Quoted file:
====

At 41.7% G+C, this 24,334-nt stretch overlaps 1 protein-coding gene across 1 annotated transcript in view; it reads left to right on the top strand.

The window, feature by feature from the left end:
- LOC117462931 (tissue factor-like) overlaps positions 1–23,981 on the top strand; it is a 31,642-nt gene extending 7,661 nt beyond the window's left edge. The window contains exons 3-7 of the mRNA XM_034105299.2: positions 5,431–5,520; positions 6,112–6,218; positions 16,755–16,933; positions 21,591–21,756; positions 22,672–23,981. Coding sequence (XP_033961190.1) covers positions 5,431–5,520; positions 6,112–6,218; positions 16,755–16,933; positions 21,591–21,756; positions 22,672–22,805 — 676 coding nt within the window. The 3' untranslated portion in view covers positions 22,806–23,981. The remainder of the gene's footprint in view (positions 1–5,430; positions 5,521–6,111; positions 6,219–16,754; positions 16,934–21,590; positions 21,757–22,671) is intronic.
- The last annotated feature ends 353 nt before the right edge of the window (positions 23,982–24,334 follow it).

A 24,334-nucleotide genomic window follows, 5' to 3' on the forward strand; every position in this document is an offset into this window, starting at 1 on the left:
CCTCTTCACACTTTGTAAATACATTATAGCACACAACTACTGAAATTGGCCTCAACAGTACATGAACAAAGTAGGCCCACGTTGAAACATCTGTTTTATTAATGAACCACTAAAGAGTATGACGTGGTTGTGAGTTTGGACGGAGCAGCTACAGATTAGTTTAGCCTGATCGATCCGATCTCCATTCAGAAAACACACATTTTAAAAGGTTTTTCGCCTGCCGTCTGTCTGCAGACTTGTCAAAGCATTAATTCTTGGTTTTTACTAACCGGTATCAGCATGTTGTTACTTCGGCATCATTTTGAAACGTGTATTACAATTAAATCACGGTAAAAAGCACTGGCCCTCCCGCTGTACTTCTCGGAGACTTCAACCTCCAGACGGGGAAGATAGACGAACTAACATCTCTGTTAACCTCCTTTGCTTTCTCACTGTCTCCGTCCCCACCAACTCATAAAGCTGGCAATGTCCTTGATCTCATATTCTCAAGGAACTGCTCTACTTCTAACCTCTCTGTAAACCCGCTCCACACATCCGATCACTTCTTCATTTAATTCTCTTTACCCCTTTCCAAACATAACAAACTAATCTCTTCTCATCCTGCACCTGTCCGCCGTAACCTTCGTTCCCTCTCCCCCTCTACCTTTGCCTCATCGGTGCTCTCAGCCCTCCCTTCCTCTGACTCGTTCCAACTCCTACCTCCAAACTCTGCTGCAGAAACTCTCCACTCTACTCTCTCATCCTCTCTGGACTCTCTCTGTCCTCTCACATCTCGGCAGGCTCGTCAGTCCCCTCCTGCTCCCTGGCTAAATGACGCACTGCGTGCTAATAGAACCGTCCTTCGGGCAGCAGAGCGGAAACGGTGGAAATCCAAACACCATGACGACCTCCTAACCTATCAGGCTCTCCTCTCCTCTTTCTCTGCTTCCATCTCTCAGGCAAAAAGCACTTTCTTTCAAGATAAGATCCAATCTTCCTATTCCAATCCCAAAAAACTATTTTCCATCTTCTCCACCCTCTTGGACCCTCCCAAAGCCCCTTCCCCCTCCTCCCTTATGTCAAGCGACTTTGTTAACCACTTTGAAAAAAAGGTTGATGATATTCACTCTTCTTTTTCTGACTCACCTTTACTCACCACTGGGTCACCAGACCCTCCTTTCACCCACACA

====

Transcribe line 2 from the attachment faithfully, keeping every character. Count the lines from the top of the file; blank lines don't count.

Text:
The window, feature by feature from the left end: